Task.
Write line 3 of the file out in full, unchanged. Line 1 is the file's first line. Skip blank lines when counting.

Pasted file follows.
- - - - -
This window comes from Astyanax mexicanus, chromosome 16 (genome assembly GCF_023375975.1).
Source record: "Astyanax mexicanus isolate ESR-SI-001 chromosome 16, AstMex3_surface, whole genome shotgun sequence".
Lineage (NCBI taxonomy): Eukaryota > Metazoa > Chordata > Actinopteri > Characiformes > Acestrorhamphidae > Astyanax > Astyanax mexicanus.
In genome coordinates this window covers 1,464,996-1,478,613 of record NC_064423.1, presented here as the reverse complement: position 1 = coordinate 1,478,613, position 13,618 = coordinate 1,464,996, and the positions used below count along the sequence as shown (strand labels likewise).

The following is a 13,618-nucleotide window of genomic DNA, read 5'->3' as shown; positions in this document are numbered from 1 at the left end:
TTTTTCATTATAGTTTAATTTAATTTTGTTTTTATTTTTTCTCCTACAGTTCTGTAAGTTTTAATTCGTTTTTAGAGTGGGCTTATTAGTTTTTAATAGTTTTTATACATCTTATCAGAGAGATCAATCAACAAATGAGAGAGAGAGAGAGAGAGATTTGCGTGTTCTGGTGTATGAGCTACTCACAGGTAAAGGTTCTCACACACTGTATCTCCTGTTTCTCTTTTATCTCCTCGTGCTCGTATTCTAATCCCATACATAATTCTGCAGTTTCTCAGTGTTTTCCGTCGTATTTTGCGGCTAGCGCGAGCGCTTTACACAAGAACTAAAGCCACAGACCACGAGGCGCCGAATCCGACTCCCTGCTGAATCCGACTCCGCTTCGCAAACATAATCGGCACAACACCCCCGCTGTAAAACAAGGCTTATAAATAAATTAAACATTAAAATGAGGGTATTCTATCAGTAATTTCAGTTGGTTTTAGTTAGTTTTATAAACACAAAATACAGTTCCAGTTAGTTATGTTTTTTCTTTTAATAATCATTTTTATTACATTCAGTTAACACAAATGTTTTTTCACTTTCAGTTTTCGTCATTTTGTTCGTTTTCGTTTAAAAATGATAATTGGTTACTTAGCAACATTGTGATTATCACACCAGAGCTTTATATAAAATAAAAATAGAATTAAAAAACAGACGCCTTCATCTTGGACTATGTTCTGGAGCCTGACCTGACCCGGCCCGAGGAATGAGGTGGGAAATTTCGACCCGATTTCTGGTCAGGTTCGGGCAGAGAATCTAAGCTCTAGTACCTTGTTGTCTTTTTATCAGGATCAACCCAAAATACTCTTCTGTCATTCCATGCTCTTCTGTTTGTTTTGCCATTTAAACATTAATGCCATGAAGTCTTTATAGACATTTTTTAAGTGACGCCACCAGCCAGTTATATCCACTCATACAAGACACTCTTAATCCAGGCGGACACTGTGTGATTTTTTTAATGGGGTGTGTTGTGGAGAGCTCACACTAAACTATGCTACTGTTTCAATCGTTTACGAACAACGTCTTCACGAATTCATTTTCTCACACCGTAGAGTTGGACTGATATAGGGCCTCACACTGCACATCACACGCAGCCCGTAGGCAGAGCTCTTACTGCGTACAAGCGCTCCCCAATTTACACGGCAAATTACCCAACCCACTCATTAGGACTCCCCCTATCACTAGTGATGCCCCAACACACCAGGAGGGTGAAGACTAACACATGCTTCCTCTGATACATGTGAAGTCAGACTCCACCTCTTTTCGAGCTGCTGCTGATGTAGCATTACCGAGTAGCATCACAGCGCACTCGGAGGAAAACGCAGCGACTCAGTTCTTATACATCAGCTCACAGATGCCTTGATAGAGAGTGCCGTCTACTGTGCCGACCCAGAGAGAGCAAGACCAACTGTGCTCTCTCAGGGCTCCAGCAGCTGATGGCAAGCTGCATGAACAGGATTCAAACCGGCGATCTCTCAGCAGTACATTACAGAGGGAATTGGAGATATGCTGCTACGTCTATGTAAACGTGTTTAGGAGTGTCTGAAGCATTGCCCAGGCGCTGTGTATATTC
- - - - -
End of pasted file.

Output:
Lineage (NCBI taxonomy): Eukaryota > Metazoa > Chordata > Actinopteri > Characiformes > Acestrorhamphidae > Astyanax > Astyanax mexicanus.